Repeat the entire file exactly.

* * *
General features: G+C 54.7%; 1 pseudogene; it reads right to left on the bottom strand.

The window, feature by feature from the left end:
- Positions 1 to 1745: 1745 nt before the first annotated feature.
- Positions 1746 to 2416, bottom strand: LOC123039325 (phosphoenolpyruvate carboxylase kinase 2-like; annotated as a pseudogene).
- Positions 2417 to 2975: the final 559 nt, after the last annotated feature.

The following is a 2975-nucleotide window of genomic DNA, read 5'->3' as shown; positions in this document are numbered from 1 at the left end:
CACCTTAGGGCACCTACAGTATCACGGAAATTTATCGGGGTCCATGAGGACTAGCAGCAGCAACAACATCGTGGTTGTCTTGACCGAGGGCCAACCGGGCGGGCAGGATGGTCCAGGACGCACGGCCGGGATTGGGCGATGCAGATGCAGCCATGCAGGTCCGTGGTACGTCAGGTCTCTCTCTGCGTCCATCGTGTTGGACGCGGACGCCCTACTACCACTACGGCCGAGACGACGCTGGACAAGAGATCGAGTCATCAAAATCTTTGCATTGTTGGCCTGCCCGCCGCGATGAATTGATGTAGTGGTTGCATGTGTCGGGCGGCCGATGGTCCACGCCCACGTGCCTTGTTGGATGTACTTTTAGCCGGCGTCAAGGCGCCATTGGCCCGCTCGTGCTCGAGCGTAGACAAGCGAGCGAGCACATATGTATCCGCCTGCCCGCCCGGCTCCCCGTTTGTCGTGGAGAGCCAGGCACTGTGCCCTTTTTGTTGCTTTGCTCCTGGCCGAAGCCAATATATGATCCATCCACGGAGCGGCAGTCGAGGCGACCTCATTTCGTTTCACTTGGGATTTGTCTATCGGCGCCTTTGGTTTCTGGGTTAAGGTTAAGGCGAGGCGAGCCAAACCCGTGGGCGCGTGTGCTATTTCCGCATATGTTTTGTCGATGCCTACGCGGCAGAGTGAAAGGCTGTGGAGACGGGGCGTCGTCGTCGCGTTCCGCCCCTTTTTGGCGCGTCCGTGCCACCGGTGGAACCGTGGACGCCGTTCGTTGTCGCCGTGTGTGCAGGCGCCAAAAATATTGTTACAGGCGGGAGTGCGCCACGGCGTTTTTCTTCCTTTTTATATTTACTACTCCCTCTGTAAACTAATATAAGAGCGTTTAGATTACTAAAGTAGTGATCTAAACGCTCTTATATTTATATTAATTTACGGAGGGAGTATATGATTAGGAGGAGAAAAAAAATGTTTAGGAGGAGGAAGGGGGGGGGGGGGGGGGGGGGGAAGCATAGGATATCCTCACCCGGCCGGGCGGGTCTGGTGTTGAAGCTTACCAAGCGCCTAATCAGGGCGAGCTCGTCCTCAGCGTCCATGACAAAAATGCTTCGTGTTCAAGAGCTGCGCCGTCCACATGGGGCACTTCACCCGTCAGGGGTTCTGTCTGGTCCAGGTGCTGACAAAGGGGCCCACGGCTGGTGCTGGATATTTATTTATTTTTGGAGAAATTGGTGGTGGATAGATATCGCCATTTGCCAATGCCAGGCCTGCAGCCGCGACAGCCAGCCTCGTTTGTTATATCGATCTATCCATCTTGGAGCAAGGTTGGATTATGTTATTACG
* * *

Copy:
General features: G+C 54.7%; 1 pseudogene; it reads right to left on the bottom strand.

The window, feature by feature from the left end:
- Positions 1 to 1745: 1745 nt before the first annotated feature.
- Positions 1746 to 2416, bottom strand: LOC123039325 (phosphoenolpyruvate carboxylase kinase 2-like; annotated as a pseudogene).
- Positions 2417 to 2975: the final 559 nt, after the last annotated feature.

The following is a 2975-nucleotide window of genomic DNA, read 5'->3' as shown; positions in this document are numbered from 1 at the left end:
CACCTTAGGGCACCTACAGTATCACGGAAATTTATCGGGGTCCATGAGGACTAGCAGCAGCAACAACATCGTGGTTGTCTTGACCGAGGGCCAACCGGGCGGGCAGGATGGTCCAGGACGCACGGCCGGGATTGGGCGATGCAGATGCAGCCATGCAGGTCCGTGGTACGTCAGGTCTCTCTCTGCGTCCATCGTGTTGGACGCGGACGCCCTACTACCACTACGGCCGAGACGACGCTGGACAAGAGATCGAGTCATCAAAATCTTTGCATTGTTGGCCTGCCCGCCGCGATGAATTGATGTAGTGGTTGCATGTGTCGGGCGGCCGATGGTCCACGCCCACGTGCCTTGTTGGATGTACTTTTAGCCGGCGTCAAGGCGCCATTGGCCCGCTCGTGCTCGAGCGTAGACAAGCGAGCGAGCACATATGTATCCGCCTGCCCGCCCGGCTCCCCGTTTGTCGTGGAGAGCCAGGCACTGTGCCCTTTTTGTTGCTTTGCTCCTGGCCGAAGCCAATATATGATCCATCCACGGAGCGGCAGTCGAGGCGACCTCATTTCGTTTCACTTGGGATTTGTCTATCGGCGCCTTTGGTTTCTGGGTTAAGGTTAAGGCGAGGCGAGCCAAACCCGTGGGCGCGTGTGCTATTTCCGCATATGTTTTGTCGATGCCTACGCGGCAGAGTGAAAGGCTGTGGAGACGGGGCGTCGTCGTCGCGTTCCGCCCCTTTTTGGCGCGTCCGTGCCACCGGTGGAACCGTGGACGCCGTTCGTTGTCGCCGTGTGTGCAGGCGCCAAAAATATTGTTACAGGCGGGAGTGCGCCACGGCGTTTTTCTTCCTTTTTATATTTACTACTCCCTCTGTAAACTAATATAAGAGCGTTTAGATTACTAAAGTAGTGATCTAAACGCTCTTATATTTATATTAATTTACGGAGGGAGTATATGATTAGGAGGAGAAAAAAAATGTTTAGGAGGAGGAAGGGGGGGGGGGGGGGGGGGGGGAAGCATAGGATATCCTCACCCGGCCGGGCGGGTCTGGTGTTGAAGCTTACCAAGCGCCTAATCAGGGCGAGCTCGTCCTCAGCGTCCATGACAAAAATGCTTCGTGTTCAAGAGCTGCGCCGTCCACATGGGGCACTTCACCCGTCAGGGGTTCTGTCTGGTCCAGGTGCTGACAAAGGGGCCCACGGCTGGTGCTGGATATTTATTTATTTTTGGAGAAATTGGTGGTGGATAGATATCGCCATTTGCCAATGCCAGGCCTGCAGCCGCGACAGCCAGCCTCGTTTGTTATATCGATCTATCCATCTTGGAGCAAGGTTGGATTATGTTATTACG